AI will take over the world – and that’s a good thing

From Elon Musk to Stephen Hawking, there has been much discussion about machine intelligence. Far from taking over the world, the advances in AI are a necessary part of our evolution.

artificial intelligence / machine learning / virtual brain

The impending rise of intelligent machines and “Super AI” systems has been heralded in many headlines this year.  Many prominent business people and scientists have discussed the possibilities for what smart computers can do.  The conversations have touched on many areas, some mundane and others quite sensational.  In August of this year, over 100 prominent business leaders sent an open letter to the United Nations calling for a global ban on “Lethal Autonomous Weapons Systems”, which are AI-controlled instruments of war.  Even more recently, Stephen Hawking went on record by saying that “…AI could become the worst event in the history [of] civilization.”  Yet putting all of the hyperbole aside, no computer has yet to come forward with plans for world domination.

For people who do not closely follow the ongoing research and discussion around machine learning, it is difficult to understand why it might be relevant.  At the most basic level there are three fundamental differences between computers and humans that make machine learning and AI technologies important.  Understanding each difference can give us an excellent understanding of how machine learning works today and where the science might be headed.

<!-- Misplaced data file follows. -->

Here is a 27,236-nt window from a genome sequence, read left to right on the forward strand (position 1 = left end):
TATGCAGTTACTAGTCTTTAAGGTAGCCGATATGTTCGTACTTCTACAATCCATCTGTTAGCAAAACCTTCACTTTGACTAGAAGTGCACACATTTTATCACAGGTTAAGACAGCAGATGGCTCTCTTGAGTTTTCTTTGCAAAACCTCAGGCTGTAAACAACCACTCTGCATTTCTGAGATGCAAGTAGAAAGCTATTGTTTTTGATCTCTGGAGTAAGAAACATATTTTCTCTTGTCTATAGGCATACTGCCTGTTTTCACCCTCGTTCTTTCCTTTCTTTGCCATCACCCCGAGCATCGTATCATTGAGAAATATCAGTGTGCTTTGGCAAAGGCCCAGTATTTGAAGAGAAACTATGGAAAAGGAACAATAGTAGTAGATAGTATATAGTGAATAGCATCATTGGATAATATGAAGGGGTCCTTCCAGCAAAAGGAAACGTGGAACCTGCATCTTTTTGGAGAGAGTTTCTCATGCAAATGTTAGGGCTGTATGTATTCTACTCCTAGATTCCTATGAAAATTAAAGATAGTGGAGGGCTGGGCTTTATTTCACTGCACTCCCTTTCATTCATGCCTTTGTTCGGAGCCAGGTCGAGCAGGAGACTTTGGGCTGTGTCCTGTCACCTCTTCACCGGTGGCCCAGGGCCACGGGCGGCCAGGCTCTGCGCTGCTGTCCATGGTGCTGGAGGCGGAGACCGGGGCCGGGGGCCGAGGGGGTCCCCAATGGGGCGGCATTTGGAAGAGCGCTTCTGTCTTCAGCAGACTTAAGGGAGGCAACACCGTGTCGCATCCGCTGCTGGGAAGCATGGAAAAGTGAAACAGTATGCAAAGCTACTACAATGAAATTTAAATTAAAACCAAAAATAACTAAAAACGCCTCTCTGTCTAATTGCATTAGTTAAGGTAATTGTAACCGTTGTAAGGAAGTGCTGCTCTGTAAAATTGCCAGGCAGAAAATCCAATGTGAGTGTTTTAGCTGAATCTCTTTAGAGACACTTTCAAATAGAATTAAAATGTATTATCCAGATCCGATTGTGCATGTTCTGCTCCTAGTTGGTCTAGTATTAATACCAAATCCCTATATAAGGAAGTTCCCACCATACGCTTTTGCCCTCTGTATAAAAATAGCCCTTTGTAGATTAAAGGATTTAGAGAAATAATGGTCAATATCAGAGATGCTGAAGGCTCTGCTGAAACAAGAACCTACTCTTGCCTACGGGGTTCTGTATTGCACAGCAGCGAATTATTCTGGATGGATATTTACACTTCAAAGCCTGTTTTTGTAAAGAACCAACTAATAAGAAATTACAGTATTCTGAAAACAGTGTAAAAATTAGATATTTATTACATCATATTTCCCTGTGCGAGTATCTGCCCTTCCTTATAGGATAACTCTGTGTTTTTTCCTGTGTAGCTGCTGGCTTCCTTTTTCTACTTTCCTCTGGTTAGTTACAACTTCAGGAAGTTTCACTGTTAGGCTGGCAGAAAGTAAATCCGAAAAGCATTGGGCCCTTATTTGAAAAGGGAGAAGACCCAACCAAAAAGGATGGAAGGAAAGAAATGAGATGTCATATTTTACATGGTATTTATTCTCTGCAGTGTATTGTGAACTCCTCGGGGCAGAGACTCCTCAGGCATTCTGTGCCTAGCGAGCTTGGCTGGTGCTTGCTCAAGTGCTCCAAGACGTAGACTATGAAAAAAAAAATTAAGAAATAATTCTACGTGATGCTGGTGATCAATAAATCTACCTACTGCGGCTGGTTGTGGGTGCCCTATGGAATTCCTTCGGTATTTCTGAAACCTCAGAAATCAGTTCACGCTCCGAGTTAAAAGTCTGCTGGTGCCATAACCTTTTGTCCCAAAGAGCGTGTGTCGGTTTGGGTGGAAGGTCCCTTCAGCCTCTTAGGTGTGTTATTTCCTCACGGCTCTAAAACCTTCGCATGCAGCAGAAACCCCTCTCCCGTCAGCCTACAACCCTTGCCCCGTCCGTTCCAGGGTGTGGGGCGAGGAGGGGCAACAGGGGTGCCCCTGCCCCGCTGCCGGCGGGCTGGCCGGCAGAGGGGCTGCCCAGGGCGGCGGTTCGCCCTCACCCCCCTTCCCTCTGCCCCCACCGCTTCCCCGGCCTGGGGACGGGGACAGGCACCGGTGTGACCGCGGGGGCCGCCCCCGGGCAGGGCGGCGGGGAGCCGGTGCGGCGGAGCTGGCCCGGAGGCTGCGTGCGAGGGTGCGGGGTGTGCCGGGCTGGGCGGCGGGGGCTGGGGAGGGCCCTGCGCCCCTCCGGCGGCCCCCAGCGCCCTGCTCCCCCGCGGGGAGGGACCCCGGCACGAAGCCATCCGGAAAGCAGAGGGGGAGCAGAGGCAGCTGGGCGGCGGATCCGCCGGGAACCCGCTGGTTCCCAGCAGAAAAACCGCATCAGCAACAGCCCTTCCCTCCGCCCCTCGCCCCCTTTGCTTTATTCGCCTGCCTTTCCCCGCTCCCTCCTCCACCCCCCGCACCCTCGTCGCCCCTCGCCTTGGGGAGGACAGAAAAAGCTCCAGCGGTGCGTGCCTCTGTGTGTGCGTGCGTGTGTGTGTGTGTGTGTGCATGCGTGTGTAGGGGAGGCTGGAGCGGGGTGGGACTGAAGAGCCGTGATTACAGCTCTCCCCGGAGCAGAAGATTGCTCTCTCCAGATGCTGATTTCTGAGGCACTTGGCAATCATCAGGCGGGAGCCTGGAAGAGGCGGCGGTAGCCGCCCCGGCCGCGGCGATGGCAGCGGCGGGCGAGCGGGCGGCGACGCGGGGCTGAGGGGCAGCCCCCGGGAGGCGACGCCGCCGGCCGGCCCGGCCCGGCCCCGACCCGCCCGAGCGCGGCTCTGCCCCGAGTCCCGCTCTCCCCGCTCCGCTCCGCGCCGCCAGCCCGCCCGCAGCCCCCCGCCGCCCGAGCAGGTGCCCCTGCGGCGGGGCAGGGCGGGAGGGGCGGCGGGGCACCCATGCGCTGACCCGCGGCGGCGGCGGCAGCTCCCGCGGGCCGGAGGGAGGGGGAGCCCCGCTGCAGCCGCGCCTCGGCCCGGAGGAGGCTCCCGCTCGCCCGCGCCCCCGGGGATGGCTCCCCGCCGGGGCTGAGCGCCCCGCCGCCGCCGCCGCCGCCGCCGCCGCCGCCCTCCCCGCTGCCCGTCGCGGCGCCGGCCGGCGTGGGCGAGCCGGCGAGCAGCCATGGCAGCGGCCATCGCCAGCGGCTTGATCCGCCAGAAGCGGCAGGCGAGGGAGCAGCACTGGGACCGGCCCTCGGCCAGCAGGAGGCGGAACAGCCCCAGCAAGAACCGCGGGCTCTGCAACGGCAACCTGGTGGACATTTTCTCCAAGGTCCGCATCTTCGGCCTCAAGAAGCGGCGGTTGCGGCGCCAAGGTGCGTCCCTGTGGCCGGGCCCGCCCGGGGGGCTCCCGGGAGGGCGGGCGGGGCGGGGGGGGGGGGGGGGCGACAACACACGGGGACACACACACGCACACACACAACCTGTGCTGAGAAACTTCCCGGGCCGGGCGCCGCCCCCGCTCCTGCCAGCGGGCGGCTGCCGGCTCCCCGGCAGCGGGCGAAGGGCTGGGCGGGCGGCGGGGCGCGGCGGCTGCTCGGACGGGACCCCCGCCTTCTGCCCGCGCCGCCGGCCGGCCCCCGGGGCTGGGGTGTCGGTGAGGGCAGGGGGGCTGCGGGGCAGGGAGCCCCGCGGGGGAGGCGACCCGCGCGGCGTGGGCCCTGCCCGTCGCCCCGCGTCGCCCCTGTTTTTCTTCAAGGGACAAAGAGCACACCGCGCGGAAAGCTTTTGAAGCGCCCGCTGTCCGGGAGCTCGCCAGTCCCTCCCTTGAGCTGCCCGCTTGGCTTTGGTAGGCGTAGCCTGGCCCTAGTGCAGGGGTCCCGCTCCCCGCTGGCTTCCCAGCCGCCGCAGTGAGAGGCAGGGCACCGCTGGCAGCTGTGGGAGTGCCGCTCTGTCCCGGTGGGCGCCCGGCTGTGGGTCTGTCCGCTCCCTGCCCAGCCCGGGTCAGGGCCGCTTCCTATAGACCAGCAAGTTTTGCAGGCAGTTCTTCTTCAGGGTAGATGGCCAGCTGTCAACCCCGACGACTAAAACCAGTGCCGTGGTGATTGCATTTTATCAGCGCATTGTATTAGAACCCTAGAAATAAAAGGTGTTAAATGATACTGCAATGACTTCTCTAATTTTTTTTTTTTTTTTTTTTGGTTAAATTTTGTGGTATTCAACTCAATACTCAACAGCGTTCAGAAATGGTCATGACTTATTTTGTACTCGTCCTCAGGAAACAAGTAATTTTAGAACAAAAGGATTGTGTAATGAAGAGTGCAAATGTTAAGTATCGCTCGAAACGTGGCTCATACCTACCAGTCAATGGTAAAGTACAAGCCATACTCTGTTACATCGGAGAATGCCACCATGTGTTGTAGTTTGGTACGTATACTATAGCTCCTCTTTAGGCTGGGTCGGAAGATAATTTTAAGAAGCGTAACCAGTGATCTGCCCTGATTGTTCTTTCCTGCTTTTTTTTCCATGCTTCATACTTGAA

Every computer system is gifted with perfect recall

Have you ever wondered why the Google search engine first became so popular or why it has stayed that way?  In general, humans struggle with the ability to remember information.  Although it wasn’t the first system to hit the Internet, Google made its engine such that it is easy, fast, and fun to find information on almost any topic.  The human brain is not designed to access all of its stored information when presented with an analytical problem.  In fact, while a brain can hold somewhere between 1 terabyte (TB) and 2.5 petabytes (PB) of information, the conscious mind can only process about 50-75 bits of information per second.  At that speed the human mind can only access a fraction of its knowledge when making decisions in real time.  A computer does not have those limitations.  Utilizing its silicon-based processors, a computer can literally access billions of pieces of information to apply against a real time decision-making scenario.  Everyone could see this advantage when IBM’s Big Blue supercomputer won its first world championship in chess.  But what about a business scenario?